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Twitter sent a letter to Meta CEO Mark Zuckerberg this week threatening legal action for what the company suggested amounted to theft of protected intellectual property and trade secrets by Threads.
The letter comes as Zuckerberg claimed on Thursday that Threads, which runs on a .net domain, had signed up 30 million users in its first 24 hours since being released. Meta, the parent company of Facebook and Instagram, launched Threads Wednesday night.
“Competition is fine, cheating is not,” Musk wrote in a tweet replying to the news of the letter that Musk attorney Alex Spiro sent to Zuckerberg.
Competition is fine, cheating is not
— Elon Musk (@elonmusk) July 6, 2023
Spiro said that the company “has serious concerns that Meta Platforms (‘Meta’) has engaged in systematic, willful, and unlawful misappropriation of Twitter’s trade secrets and other intellectual property.”
“Over the past year, Meta has hired dozens of former Twitter employees,” the letter continued. “Twitter knows that these employees previously worked at Twitter; that these employees had and continue to have access to Twitter’s trade secrets and other highly confidential information; that these employees owe ongoing obligations to Twitter; and that many of these employees have improperly retained Twitter documents and electronic devices.”
“With that knowledge, Meta deliberately assigned these employees to develop, in a matter of months, Meta’s copycat ‘Threads’ app with the specific intent that they use Twitter’s trade secrets and other intellectual property in order to accelerate the development of Meta’s competing app, in violation of both state and federal law as well as those employees’ ongoing obligations to Twitter,” the letter continued.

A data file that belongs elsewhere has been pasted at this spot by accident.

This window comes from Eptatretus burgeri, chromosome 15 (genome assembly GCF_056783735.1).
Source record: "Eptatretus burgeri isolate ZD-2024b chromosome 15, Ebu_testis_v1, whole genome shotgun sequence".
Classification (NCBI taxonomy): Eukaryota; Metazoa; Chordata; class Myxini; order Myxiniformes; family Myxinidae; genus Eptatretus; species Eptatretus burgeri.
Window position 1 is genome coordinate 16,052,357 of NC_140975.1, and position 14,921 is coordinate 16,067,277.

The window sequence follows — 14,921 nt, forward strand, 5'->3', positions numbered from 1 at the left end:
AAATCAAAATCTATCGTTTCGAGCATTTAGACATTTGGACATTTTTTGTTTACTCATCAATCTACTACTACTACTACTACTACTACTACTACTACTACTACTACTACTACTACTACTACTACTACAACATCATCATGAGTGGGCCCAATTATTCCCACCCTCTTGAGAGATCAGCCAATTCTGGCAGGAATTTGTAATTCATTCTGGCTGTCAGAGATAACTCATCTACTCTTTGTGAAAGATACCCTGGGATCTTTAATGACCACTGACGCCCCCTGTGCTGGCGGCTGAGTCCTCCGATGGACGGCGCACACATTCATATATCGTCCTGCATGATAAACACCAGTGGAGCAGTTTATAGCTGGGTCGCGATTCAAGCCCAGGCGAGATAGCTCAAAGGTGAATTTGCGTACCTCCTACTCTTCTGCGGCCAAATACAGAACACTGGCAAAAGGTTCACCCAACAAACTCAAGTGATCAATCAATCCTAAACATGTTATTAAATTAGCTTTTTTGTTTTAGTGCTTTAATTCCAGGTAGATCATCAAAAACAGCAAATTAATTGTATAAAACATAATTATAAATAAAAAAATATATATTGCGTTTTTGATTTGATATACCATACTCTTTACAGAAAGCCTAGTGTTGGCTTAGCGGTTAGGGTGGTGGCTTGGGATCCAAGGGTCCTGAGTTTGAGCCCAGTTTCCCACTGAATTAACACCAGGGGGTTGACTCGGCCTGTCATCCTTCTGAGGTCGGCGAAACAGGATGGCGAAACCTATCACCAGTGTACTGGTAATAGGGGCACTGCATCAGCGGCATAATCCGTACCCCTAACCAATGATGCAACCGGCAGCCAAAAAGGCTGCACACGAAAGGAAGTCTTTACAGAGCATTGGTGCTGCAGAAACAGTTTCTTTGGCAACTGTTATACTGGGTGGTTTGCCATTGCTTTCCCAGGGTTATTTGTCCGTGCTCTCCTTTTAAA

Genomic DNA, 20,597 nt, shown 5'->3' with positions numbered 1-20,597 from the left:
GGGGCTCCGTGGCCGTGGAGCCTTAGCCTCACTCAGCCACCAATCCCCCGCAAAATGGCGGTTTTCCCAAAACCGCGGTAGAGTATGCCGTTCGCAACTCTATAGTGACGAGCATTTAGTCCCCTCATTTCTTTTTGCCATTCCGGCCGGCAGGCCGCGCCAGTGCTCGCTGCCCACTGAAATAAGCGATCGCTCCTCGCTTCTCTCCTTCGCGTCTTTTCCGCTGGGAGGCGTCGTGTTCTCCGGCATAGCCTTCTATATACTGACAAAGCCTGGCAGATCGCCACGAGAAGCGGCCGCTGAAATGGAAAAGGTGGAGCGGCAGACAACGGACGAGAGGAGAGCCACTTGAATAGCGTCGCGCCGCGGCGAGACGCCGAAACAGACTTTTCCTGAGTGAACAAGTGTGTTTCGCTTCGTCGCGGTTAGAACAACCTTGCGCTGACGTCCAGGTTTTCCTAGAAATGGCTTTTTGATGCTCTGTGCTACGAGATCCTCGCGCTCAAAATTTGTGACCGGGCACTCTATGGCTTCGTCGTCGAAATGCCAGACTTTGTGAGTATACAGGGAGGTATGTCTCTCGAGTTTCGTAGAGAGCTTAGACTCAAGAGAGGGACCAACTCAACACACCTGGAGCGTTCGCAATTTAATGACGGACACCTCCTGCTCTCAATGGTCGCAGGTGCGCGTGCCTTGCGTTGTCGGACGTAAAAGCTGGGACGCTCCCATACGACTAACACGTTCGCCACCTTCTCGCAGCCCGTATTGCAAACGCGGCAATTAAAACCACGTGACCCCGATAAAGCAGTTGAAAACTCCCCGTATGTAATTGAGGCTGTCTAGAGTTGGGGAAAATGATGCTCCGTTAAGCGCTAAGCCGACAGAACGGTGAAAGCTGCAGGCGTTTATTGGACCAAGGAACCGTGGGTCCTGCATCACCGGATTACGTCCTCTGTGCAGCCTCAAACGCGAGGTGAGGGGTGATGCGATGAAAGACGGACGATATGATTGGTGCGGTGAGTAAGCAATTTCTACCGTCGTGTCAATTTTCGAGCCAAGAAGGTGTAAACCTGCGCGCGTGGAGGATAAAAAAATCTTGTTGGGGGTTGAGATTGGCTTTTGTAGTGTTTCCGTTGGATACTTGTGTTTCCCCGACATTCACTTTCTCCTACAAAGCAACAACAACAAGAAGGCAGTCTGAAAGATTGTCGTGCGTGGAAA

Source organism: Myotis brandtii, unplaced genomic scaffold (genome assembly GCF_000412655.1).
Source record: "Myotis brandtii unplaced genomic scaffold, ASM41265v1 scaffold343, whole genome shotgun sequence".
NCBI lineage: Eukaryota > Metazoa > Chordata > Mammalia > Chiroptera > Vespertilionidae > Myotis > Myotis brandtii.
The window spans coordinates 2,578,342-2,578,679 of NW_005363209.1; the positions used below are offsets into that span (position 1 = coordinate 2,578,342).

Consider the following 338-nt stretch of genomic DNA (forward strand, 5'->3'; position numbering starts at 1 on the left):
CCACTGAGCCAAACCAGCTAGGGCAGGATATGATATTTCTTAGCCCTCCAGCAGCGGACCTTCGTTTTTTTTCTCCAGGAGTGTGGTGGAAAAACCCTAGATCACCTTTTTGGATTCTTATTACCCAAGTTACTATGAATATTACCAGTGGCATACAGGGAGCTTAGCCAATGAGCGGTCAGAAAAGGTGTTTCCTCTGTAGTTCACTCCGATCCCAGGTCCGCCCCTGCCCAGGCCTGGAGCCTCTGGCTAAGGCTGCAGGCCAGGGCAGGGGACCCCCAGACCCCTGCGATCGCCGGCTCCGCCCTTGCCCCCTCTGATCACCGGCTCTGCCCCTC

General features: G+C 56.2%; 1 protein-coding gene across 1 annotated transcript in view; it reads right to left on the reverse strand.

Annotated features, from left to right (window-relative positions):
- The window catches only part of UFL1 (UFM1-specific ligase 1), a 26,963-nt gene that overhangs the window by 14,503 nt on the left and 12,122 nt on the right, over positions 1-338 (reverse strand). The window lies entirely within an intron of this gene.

Twitter said that it “intends to strictly enforce its intellectual property rights, and demands that Meta take immediate steps to stop using any Twitter trade secrets or other highly confidential information.”
The letter warned that Twitter would seek “both civil remedies and injunctive relief without further notice to prevent any further retention, disclosure, or use of its intellectual property by Meta.”
Twitter also informed Meta that it was prohibited from “engaging in any crawling or scraping of Twitter’s followers or following data” as laid out by the company’s terms of service.
“Please consider this letter a formal notice that Meta must preserve any documents that could be relevant to a dispute between Twitter, Meta, and/or former Twitter employees who now work for Meta,” the letter continued. “That includes, but is not limited to, all documents related to the recruitment, hiring, and onboarding of these former Twitter employees, the development of Meta’s competing Threads app, and any communications between these former Twitter employees and any agent, representative, or employee or Meta.”